Testosterone is an important sex hormone in men. It is responsible for the typical male characteristics, such as facial, pubic, and body hair as well as muscle. This hormone also helps maintain sex drive, sperm production, and bone health. The brain and pituitary gland (a small gland at the base of the brain) control the production of testosterone by the testes.
In the short term, low testosterone (also called hypogonadism) can cause:
Over time, low testosterone may cause a man to lose body hair, muscle bulk, cause weak bones (osteoporosis), low red blood cells and smaller testes. Signs and symptoms (what you see and feel) vary from person to person.
Be open with your doctor about your medical history, all prescription and nonprescription drugs you are now taking, sexual problems, and any major changes in your life. Your doctor will take a thorough history of your symptoms and then complete a physical exam, including your body hair, breast tissue, and the size and consistency of the testes and scrotum.
Your doctor will also use blood tests to see if your total testosterone level is low. The normal range depends on the lab that conducts the test. To get a diagnosis of hypogonadism, you need at least two early morning (7–10 AM) blood tests that reveal low testosterone in addition to signs and symptoms typical of low testosterone. The cause of hypogondism can be investigated further by your doctor. This might include additional blood tests, and sometimes imaging such as a pituitary MRI.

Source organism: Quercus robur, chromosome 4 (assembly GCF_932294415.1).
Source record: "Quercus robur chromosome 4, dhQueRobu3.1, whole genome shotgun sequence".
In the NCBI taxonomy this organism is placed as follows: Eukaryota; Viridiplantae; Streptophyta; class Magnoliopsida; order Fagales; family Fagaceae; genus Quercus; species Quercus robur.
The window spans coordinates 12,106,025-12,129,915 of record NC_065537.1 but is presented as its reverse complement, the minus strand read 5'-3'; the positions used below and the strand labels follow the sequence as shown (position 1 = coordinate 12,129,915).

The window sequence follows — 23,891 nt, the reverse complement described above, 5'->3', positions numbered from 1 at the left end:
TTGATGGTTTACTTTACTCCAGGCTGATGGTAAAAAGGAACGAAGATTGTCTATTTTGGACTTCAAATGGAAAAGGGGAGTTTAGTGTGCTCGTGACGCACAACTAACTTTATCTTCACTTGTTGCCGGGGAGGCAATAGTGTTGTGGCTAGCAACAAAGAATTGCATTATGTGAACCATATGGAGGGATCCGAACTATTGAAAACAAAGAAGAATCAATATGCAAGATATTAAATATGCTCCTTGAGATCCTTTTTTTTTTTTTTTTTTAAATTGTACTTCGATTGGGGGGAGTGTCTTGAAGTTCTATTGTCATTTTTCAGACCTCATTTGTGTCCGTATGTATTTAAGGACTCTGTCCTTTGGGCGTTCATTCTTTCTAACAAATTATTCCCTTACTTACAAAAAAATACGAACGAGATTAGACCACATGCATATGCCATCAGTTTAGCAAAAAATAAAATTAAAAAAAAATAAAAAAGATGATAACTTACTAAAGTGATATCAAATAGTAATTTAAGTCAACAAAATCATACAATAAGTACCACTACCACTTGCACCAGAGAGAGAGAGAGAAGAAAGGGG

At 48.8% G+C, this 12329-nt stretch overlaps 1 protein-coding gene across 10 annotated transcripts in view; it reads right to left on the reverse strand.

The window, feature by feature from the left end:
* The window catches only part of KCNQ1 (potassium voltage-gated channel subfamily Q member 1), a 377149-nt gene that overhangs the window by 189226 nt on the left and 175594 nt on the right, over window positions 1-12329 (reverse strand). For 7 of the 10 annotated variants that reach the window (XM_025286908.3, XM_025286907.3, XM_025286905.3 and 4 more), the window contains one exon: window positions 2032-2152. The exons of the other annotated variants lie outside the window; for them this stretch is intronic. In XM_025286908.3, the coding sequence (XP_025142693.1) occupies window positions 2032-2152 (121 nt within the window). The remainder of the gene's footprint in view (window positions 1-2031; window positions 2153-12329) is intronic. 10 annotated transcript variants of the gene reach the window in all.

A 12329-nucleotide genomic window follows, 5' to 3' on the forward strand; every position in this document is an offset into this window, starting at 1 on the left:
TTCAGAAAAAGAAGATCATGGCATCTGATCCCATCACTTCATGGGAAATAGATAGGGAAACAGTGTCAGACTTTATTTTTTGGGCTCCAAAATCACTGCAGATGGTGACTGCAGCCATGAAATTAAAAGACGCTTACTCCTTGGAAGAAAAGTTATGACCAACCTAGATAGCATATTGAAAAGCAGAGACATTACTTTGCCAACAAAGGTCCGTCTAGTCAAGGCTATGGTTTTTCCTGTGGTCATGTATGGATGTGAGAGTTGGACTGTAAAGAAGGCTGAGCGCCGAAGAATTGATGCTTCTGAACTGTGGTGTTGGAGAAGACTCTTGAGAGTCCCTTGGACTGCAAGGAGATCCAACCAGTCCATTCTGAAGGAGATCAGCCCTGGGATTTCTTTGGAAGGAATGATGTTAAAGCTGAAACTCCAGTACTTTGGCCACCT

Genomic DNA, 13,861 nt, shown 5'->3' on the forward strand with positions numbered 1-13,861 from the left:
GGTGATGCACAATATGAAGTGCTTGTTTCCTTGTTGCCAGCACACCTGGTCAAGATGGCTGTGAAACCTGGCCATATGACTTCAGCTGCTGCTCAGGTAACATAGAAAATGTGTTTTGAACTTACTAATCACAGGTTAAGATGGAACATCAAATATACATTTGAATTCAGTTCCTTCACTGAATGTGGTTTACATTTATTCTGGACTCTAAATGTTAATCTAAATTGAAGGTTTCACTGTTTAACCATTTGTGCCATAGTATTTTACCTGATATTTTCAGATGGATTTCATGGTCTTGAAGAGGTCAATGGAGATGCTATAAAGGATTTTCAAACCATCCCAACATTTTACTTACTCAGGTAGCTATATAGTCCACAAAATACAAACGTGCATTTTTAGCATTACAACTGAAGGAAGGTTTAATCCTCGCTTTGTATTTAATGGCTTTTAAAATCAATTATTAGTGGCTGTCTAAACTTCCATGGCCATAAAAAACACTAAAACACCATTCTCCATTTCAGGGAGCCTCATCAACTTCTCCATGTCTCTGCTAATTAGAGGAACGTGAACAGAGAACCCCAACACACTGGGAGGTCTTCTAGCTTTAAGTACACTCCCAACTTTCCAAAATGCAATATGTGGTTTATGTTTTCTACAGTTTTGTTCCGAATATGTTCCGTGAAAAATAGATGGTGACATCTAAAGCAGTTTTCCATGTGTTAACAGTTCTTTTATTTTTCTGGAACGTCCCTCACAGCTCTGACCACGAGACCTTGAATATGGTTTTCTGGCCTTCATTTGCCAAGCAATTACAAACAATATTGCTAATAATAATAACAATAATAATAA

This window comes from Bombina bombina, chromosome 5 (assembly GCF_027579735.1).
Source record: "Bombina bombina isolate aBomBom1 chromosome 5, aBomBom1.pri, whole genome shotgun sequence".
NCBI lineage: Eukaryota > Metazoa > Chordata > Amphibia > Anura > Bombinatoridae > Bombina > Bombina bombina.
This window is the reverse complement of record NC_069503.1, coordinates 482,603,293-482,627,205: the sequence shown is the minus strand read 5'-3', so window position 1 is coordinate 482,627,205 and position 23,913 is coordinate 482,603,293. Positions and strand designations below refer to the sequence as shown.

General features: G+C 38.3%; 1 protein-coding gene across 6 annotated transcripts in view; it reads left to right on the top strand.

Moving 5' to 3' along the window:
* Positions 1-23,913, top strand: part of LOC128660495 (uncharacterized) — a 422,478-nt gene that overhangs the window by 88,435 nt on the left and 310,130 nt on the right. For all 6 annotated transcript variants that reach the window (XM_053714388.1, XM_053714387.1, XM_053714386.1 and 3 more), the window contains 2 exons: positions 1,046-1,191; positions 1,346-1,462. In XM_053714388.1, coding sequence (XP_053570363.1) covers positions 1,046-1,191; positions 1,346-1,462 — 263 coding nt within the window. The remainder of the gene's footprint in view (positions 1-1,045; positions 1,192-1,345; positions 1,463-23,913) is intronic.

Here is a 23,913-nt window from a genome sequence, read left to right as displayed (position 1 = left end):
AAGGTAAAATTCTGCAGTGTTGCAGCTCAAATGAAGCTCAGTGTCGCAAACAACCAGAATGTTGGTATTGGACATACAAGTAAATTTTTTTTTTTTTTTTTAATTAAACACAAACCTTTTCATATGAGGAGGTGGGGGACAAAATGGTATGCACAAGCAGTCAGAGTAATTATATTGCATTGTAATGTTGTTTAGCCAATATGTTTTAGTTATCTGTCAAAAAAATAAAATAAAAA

Improvement of testosterone levels can improve sexual concerns, bone health, muscle and anemia (low red cells in the blood).
Hypogonadism can resolve once the underlying cause is treated. However, if this is not possible, testosterone therapy might be needed (determined by an endocrinologist).
You should discuss with your physician how to monitor for prostate cancer and other risks to your prostate. Men with known or suspected prostate cancer, or with breast cancer, should not receive testosterone therapy. You should also talk to your doctor about the risks of testosterone therapy if you have, or are at risk, for heart disease or stroke. In addition, if you are planning fertility, you should not use testosterone therapy.
If you are treated with testosterone, your doctor will need to see you regularly, along with blood tests.
The Hormone Health Network is the public education affiliate of the Endocrine Society dedicated to helping both patients and doctors find information on the prevention, treatment and cure of hormone-related conditions.
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